Now don't get me wrong. I like proof because it often gives insight and might reject other plausible explanations, etc. And there should be way to describe to what degree a paper is formally proven (i.e. what the risks are when you follow the reasoning in the paper).

But in the evolving state of a field of science, there are 'well-confined' areas that should use more proof and 'new' areas that are hardly explored. Don't confuse the two (both have value). The later does not have definitions yet, does not have methods of describing a method, ... Do not require writing a book for such new areas.

Your kind of opinion got me out of science. Creativity has no place there at this moment in time.

Comment: Re:There is a reason for this! (Score 1) 317

by CBravo (#48562213) Attached to: Ask Slashdot: Are Any Certifications Worth Going For?
We are a service provider and therefore create our own traffic and it is not extremely timing sensitive. We do monitor download times and they are always in acceptable limits (i.e. fast). The ports of our data centres are also monitored and spew out exactly our traffic numbers.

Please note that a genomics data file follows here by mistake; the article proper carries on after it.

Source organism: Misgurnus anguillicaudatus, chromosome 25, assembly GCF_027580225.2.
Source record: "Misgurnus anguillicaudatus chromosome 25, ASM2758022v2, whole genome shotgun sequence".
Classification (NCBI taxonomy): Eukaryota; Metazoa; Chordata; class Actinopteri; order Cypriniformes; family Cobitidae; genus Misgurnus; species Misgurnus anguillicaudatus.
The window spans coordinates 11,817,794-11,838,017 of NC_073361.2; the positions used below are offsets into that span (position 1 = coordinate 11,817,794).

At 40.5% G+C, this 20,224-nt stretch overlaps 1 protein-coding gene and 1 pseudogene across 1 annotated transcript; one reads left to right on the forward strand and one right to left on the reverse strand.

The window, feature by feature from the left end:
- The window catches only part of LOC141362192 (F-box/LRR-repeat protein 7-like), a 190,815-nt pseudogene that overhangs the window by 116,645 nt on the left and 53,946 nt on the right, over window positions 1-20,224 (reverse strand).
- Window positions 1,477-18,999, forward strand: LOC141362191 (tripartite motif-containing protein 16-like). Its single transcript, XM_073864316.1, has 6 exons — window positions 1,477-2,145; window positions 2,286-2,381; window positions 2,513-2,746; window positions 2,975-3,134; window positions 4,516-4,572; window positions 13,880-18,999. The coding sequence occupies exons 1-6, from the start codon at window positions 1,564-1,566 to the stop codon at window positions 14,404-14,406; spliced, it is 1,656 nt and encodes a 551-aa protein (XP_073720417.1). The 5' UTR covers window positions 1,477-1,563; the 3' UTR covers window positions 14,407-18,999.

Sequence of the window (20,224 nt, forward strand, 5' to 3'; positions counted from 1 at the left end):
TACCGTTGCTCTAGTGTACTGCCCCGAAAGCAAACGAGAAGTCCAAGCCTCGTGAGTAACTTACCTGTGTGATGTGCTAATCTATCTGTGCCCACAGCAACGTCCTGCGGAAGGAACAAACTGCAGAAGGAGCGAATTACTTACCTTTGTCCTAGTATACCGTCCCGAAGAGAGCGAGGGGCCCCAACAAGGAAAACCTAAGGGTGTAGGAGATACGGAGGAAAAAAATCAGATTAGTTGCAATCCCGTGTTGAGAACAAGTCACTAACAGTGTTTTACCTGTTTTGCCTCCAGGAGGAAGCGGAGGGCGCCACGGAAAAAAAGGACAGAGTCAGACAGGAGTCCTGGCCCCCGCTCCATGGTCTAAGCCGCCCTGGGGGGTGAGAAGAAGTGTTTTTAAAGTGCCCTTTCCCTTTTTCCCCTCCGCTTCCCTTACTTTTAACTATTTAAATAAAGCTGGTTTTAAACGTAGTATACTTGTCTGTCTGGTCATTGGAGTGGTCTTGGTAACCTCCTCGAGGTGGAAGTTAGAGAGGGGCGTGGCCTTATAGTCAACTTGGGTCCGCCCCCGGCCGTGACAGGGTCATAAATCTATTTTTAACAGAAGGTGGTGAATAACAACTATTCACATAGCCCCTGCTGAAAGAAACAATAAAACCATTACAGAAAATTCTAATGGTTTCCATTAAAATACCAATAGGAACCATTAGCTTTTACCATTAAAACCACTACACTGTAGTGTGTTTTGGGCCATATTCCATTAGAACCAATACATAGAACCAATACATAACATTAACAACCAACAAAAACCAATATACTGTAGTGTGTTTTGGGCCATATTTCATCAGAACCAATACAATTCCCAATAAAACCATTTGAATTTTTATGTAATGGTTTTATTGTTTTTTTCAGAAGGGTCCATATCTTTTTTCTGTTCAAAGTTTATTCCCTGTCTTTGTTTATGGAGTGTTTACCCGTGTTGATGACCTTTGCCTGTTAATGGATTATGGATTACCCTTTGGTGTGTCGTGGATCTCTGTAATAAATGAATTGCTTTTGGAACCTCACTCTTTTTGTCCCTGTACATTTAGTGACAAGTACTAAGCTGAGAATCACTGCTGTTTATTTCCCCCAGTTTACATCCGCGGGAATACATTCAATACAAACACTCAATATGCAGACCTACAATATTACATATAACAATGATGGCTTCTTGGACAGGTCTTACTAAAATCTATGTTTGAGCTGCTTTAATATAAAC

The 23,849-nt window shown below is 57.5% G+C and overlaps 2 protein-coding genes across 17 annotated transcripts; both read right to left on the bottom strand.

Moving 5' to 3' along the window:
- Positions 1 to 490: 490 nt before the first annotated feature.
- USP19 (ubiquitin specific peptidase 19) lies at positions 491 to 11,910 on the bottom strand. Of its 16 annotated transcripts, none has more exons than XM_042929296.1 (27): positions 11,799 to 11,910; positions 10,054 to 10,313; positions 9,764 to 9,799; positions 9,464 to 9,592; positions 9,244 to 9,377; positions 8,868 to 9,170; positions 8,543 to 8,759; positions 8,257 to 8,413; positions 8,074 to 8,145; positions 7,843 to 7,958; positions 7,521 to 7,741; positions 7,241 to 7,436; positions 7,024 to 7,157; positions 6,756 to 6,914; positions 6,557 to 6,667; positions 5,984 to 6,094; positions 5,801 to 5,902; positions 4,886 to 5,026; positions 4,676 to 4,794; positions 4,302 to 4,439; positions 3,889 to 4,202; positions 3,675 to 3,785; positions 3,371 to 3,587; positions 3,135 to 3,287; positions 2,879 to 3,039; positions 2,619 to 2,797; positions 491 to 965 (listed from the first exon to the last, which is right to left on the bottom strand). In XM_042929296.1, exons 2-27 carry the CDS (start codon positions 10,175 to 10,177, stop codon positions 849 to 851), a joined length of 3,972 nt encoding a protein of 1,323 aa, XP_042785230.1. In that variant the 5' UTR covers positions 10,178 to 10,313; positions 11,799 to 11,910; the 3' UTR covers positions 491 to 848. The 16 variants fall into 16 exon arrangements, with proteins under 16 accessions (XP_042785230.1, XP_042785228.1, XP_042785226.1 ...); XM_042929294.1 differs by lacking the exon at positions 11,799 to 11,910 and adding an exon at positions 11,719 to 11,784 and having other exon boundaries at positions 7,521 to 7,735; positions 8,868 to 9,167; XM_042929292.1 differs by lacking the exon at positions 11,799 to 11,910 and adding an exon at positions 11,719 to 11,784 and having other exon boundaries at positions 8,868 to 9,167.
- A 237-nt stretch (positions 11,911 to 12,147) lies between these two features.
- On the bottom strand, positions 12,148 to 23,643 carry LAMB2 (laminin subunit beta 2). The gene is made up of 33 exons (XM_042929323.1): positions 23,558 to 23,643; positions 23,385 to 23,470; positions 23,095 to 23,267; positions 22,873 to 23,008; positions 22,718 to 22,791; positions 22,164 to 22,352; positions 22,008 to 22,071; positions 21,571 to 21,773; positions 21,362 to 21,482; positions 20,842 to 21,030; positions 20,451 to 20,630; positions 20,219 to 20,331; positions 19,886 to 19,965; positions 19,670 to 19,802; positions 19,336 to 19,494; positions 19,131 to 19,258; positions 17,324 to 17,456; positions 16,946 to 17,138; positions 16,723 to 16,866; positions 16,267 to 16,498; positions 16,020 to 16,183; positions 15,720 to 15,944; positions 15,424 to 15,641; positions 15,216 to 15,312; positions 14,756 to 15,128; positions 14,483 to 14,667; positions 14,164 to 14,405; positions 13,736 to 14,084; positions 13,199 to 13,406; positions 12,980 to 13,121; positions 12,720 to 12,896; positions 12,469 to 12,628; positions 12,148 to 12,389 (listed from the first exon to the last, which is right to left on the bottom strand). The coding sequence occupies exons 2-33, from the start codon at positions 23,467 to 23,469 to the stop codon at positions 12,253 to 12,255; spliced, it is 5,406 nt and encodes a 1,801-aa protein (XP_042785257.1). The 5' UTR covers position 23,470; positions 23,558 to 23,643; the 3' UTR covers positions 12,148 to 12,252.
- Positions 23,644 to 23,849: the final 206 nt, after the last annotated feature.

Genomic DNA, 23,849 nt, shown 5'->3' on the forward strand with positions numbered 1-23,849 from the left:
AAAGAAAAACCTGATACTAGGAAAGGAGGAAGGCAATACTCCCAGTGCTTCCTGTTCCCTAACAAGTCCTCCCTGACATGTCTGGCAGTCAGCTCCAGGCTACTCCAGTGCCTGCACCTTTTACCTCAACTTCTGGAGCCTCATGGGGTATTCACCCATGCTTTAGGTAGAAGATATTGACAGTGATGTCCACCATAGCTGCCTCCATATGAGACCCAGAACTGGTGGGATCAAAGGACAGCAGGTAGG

The load on our routers and the memory use is extremely low. They have been tested to see what happens under certain conditions. Vyatta takes a little memory per connection and we have seen a DDoS killing us because there was no more memory (when we had a low end machine do the work: Dell 1850, 2GB) and we upgraded the machine at that point to rediculous standards. But I will say that there certainly is a place for specialized equipment.

A complex system that works is invariably found to have evolved from a simple system that works.